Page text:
UBS plans $4.5bn share buyback as profits jump

UBS has pledged to return billions more to shareholders as surging income for the world’s super wealthy led to a sharp rise in profits in 2020, despite the global pandemic.

The Swiss bank said on Tuesday that it intends to expand its plans to return capital to shareholders. It has proposed a dividend of $0.37 a share payable in April and added that its focus would further tilt towards share buybacks. It unveiled a SFr4bn ($4.5bn) buyback programme over the next three years, at least SFr1bn of which will be repurchased over the first quarter of this year.

Full-year net profits rose 54 per cent year-on-year at $6.6bn, well above analysts’ expectations of $5.9bn.

The bank said it had met or exceeded all of its financial targets for the year. Return on core equity tier one capital — a key measure of the bank’s financial strength — was 17. 6 per cent, compared with a targeted range of 12-15 per cent.

“We stood for stability, maintained connectivity, and provided the advice and solutions our clients needed,” said chief executive Ralph Hamers, who took over from Sergio Ermotti in November. “And, in turn, they entrusted us with their business — with over a hundred billion dollars in net new money. Additionally, invested assets across asset and wealth management reached record levels.”

The 55-year old Dutchman has remained largely silent on his plans for the bank’s future.

UBS cautioned that the outlook for 2021 remained uncertain and that Covid-19 posed significant macroeconomic risks. Legal uncertainties are still hanging over the bank. UBS is contesting a €4.5bn French legal fine imposed last year.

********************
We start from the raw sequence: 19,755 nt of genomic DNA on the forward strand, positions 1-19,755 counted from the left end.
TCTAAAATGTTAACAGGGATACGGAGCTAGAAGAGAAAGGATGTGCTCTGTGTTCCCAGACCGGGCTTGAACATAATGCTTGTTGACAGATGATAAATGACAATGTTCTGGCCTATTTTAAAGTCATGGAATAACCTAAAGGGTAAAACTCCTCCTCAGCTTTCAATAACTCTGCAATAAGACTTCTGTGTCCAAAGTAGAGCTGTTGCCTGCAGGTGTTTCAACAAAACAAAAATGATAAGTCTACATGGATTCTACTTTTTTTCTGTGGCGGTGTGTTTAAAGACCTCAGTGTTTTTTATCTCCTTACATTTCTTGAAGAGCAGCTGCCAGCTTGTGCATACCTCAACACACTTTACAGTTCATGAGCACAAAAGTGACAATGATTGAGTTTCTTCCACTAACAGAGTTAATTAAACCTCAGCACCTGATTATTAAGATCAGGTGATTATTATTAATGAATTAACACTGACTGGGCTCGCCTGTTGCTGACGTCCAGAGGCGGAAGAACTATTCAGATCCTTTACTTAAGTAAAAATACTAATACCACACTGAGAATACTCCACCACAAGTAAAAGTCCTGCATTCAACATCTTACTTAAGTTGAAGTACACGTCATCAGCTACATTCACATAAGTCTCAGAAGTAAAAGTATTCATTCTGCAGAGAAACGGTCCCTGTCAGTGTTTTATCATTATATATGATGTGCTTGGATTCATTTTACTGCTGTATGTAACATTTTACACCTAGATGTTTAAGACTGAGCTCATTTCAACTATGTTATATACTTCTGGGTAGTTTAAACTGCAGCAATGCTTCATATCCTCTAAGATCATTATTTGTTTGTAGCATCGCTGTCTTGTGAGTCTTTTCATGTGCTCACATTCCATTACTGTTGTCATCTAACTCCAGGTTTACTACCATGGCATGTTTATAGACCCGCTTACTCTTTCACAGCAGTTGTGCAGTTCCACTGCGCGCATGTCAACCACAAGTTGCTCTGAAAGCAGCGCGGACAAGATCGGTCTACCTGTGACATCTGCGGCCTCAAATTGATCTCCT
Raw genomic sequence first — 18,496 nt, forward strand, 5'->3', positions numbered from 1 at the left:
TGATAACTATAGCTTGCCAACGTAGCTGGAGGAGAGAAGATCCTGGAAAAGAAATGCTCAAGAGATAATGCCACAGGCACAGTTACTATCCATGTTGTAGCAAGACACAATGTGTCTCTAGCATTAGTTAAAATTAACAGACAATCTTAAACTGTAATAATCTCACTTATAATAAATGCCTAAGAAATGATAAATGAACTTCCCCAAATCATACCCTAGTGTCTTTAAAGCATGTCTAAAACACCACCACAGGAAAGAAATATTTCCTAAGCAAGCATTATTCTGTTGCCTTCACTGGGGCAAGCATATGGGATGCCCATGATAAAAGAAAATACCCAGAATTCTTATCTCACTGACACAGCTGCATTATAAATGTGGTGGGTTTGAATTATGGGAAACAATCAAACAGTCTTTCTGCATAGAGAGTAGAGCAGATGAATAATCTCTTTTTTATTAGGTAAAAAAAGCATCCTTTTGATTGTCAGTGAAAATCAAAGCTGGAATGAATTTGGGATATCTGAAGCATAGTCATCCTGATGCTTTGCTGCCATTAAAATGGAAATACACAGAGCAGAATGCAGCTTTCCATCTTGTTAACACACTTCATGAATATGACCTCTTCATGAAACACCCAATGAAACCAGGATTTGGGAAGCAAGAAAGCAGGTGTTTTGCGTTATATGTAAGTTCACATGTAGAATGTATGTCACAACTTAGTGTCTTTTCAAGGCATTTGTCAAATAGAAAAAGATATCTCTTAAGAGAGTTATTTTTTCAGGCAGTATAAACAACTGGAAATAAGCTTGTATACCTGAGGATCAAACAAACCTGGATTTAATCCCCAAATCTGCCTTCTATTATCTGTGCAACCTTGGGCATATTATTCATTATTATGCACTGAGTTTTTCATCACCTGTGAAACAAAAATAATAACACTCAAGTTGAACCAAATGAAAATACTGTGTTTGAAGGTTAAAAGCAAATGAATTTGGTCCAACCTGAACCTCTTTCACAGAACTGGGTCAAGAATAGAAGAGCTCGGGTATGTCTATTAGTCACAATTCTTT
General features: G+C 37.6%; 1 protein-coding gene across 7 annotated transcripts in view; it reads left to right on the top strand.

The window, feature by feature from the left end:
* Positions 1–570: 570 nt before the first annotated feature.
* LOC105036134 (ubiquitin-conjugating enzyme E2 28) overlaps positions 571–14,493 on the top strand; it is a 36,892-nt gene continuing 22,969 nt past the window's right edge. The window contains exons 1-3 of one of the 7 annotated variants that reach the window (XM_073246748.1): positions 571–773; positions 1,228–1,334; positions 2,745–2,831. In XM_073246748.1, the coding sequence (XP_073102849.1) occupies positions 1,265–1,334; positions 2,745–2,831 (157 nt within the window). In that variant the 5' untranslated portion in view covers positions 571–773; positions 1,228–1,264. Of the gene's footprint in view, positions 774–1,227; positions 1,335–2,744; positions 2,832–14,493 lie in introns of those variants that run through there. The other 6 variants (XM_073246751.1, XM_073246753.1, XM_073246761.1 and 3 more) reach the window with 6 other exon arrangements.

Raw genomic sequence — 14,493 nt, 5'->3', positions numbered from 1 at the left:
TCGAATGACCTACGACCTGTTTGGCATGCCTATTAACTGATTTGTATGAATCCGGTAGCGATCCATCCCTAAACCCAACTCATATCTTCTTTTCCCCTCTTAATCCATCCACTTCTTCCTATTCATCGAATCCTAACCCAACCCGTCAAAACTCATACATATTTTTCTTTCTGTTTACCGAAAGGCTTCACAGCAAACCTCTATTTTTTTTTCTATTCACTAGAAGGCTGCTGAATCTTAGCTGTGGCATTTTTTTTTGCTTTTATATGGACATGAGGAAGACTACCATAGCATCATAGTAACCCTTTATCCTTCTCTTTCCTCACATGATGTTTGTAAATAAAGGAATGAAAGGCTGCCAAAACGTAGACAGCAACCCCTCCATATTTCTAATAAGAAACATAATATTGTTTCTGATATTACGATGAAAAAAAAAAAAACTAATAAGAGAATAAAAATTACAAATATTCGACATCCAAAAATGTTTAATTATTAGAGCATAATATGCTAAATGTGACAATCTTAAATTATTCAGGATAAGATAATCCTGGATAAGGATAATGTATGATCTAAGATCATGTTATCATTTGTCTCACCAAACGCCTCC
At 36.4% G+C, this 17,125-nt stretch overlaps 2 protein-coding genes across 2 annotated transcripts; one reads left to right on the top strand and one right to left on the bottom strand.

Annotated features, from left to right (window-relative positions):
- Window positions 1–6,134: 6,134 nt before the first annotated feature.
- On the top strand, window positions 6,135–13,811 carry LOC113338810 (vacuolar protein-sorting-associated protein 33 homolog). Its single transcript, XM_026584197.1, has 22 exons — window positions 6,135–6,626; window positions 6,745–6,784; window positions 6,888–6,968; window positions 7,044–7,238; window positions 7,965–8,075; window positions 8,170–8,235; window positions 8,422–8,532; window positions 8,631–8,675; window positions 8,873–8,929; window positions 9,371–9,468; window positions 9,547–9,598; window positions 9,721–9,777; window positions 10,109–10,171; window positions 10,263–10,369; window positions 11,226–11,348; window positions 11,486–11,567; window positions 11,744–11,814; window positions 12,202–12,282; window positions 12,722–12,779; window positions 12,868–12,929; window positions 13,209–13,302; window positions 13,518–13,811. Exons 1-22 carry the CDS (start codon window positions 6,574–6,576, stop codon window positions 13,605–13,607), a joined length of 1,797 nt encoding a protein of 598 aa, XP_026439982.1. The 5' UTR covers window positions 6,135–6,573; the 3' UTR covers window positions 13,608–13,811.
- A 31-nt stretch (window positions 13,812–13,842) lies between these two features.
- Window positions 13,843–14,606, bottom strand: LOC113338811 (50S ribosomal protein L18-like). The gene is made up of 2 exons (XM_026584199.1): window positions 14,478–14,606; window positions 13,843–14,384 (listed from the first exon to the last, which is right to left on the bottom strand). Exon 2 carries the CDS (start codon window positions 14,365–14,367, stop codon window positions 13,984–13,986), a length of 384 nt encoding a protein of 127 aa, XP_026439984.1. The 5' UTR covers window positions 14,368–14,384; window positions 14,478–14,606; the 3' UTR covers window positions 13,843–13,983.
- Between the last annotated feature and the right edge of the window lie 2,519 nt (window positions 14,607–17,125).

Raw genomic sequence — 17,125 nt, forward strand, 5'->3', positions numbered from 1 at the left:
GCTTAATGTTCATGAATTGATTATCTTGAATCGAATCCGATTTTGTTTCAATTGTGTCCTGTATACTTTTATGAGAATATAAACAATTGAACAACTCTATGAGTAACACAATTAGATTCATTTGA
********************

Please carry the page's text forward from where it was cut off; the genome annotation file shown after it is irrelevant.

Over the course of 2020, the bank’s balance sheet climbed from $975bn to $1.12tn, with group revenue increasing 12 per cent to $32bn. Total invested assets on behalf of clients rose to $4.2tn, up from $3.6tn a year ago.

There was a near tenfold increase in credit-loss provisions to $694m as the effects of Covid-19 were felt on the global economy, but the bank reported rising revenues in all of its main divisions.

In its flagship wealth management business, which caters to the world’s super-wealthy, revenue grew 3 per cent in the fourth quarter compared with the same period in 2019. Profits before tax rose 22 per cent to $936m.

The investment banking division chalked up a strong performance, compared with a rockier 2019. Revenue rose 20 per cent compared with the same quarter a year earlier, while profits before tax were $529m compared with a $22m loss.

The bank was one of the few in Europe to pay out its full dividend as expected last year. The payment was split into two tranches after pressure from Switzerland’s market regulator.

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